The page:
Mapping the Effects of a Militarized Policy: When President Felipe Calderón took office in 2006, he pledged to crack down on organized violence within Mexico’s borders. As previously stated, he deployed the Mexican Armed Forces to combat cartel influence and violence. However, this campaign quickly backfired as homicide rates rose, cartels became more violent and, in some cases, even fractured to form smaller DTOs. Our data captures the beginning of this backfire with rise in violence between 2006 and 2007, and shows an almost 50% rise in conflictual events for the following year. The network in Figure 1 maps this increase in violence and reveals more cartel groups are active following the militarized campaign.
This overall rise in violence can be directly tied to the heightened military presence across the country. As military outfits began policing cities and targeting DTO leaders, DTOs responded by retaliating with even more severe violence or by competing against one another in order to assume stronger control over communities and resources.
Furthermore, our analysis reveals the ways in which the Mexican government’s response to drug trafficking organizations increased the complexity and intensity of the conflict. For the duration of his single, six-year term in office, the total number of homicides jumped to an estimated 120,000—doubling that of homicides during President Vincente Fox’s tenure. It is important to note that despite the rise in violence, our data captures the downfall of a specific cartel relative to the others: the Beltran Leyva Cartel. Police officers killed the head of the organization, Arturo Beltran Leyva, in December 2009, which led to the end of significant violence on the part of that group in 2011. However, the Beltran Leyva Cartel found new life under another name, the South Pacific Cartel, with some of the organization’s former leadership.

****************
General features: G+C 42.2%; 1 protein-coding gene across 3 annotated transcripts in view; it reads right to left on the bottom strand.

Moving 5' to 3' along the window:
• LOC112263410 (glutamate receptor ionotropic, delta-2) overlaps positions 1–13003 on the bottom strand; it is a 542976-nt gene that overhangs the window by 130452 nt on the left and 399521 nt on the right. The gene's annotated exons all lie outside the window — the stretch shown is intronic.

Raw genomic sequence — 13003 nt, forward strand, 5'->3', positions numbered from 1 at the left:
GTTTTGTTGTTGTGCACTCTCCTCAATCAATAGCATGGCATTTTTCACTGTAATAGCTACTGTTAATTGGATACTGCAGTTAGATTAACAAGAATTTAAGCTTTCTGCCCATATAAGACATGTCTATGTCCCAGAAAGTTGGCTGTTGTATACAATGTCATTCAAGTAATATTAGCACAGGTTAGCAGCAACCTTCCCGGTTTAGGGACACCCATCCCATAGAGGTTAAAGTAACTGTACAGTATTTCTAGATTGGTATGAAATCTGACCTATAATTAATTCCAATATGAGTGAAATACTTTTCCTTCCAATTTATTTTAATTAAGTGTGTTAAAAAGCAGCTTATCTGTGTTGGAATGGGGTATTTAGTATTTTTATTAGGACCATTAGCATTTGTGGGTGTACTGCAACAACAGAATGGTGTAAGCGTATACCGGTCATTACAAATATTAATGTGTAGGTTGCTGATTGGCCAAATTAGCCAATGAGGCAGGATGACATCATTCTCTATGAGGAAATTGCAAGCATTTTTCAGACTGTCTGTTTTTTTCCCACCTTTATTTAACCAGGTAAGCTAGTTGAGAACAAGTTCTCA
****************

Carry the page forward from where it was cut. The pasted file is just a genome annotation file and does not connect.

Moving Forward: There are two key avenues for improving Mexican national security: community engagement and transparent institutions. Programs that focus on community awareness, education, and social inclusion prepare citizens against extortion by DTOs. Our research and other literature demonstrate that the influence of military force only makes regions more prone to violence. Military takeover of local, state, and federal law enforcement is not an effective policy to stem DTO related violence. Calderon’s strategy was a failure in that it placed all the resources against the cartels in the hands of the military rather than addressing civilian needs, such as local institutions that foster justice and security. Strong, transparent judicial systems hold both judges and those on trial more accountable for their actions.
The judicial system in Mexico is opaque and corrupt; parts of the Mexican judicial branch continue to operate under the pretense of closed-door trials, written arguments, and long pre-detention times. President Calderón initiated judicial system reform in 2008 in conjunction with the Mérida Initiative, but not all states have accepted the reforms, which demand a public trial system with oral arguments. Some of the most volatile states—Guerrero, Michoacán and Tamaulipas—have yet to fully implement the new reforms. President Peña Nieto will continue to face challenges against nationwide judicial reform as long as Mérida funding continues to be implemented with an emphasis on military training and support. As of 2013, only 18 of 31 states (plus the Federal District) had begun reformation.
Lee Cotton is an MA Candidate in International Security at the Josef Korbel School of International Studies at the University of Denver. Cassy Dorff, PhD, is a research fellow at the Sié Chéou-Kang Center for International Security and Diplomacy at the University of Denver.